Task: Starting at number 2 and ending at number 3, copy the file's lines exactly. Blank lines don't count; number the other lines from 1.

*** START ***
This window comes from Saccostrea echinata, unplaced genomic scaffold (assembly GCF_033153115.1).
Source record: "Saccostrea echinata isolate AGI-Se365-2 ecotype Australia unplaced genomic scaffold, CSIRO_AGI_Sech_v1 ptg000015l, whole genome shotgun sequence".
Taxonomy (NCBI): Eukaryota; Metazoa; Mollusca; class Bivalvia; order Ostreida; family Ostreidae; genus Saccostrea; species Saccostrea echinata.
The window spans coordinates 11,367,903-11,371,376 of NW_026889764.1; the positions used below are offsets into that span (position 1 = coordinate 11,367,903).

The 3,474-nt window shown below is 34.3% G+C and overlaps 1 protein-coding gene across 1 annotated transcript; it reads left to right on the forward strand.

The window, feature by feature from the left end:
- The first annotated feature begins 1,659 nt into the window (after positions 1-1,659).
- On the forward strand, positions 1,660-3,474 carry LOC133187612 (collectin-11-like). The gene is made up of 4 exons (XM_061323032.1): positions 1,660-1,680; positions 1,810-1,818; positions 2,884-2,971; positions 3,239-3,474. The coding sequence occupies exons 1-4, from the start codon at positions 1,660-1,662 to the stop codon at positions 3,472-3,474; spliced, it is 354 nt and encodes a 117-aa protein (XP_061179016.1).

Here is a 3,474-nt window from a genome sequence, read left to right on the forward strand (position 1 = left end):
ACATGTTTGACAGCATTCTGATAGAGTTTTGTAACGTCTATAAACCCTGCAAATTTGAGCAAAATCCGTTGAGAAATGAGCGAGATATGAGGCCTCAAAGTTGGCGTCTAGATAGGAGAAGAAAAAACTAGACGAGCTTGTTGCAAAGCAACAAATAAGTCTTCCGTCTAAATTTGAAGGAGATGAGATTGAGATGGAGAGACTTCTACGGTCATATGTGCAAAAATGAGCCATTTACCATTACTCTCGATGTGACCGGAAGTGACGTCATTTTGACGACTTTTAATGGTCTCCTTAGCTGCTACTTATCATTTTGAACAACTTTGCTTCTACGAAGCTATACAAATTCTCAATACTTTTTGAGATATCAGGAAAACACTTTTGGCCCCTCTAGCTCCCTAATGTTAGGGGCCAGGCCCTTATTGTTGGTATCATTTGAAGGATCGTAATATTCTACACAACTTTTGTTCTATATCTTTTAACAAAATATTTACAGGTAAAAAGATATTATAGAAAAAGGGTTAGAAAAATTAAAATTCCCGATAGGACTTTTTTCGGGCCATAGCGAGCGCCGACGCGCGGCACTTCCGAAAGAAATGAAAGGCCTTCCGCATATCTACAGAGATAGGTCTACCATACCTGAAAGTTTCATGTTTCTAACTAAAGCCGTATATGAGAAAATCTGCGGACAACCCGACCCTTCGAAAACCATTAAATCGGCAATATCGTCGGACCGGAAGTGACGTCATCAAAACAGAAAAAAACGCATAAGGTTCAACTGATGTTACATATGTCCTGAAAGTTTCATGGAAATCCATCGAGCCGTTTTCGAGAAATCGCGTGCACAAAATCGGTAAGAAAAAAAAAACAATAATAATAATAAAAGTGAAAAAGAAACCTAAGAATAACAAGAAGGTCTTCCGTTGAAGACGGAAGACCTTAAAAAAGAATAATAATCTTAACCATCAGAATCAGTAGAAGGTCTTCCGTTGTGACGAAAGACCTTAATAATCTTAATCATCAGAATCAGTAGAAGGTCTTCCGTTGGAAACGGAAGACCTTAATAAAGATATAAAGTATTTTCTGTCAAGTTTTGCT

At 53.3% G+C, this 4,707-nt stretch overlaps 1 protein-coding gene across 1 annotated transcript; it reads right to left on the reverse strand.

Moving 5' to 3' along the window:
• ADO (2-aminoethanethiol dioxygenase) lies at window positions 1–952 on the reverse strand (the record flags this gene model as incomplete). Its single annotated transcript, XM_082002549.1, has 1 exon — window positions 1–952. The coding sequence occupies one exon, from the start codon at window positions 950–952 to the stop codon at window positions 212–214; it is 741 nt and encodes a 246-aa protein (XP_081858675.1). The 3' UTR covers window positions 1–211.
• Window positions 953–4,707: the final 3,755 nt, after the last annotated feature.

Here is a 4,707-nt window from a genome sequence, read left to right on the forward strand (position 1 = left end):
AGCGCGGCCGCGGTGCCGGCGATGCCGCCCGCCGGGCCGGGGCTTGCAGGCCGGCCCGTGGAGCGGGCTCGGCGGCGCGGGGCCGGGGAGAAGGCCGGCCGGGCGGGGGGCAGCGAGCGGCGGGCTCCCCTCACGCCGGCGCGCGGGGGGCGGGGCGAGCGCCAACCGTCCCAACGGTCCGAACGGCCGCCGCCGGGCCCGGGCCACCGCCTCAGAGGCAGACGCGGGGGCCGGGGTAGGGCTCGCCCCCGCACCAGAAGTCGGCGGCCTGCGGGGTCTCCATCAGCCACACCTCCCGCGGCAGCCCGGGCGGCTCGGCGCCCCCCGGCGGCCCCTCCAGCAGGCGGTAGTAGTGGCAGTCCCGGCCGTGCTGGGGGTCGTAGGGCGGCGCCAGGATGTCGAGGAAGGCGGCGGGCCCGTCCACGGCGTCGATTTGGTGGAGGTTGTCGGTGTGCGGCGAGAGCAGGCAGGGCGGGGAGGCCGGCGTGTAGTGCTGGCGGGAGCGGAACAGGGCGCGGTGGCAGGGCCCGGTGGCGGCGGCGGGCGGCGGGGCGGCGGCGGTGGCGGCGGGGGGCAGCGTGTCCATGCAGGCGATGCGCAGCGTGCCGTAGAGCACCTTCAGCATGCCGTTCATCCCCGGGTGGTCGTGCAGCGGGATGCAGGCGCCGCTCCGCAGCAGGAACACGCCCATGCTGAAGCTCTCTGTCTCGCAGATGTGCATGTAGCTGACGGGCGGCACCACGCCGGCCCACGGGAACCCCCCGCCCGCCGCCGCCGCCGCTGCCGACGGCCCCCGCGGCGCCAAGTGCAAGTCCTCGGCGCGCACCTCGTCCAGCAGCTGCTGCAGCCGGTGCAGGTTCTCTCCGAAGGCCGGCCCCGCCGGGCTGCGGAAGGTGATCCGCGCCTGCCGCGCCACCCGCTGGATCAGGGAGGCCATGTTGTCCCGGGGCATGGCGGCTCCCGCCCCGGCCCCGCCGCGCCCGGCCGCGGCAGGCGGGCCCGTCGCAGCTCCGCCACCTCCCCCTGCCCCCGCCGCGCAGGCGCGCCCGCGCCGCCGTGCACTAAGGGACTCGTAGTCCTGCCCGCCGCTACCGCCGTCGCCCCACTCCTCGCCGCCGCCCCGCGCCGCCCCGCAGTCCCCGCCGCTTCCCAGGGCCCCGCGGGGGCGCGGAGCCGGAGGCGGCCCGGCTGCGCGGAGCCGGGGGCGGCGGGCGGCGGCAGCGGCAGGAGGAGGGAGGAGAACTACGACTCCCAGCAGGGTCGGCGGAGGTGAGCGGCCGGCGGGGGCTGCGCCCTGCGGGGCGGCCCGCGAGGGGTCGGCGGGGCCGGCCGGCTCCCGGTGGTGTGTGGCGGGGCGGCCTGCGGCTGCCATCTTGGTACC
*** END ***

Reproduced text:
Source record: "Saccostrea echinata isolate AGI-Se365-2 ecotype Australia unplaced genomic scaffold, CSIRO_AGI_Sech_v1 ptg000015l, whole genome shotgun sequence".
Taxonomy (NCBI): Eukaryota; Metazoa; Mollusca; class Bivalvia; order Ostreida; family Ostreidae; genus Saccostrea; species Saccostrea echinata.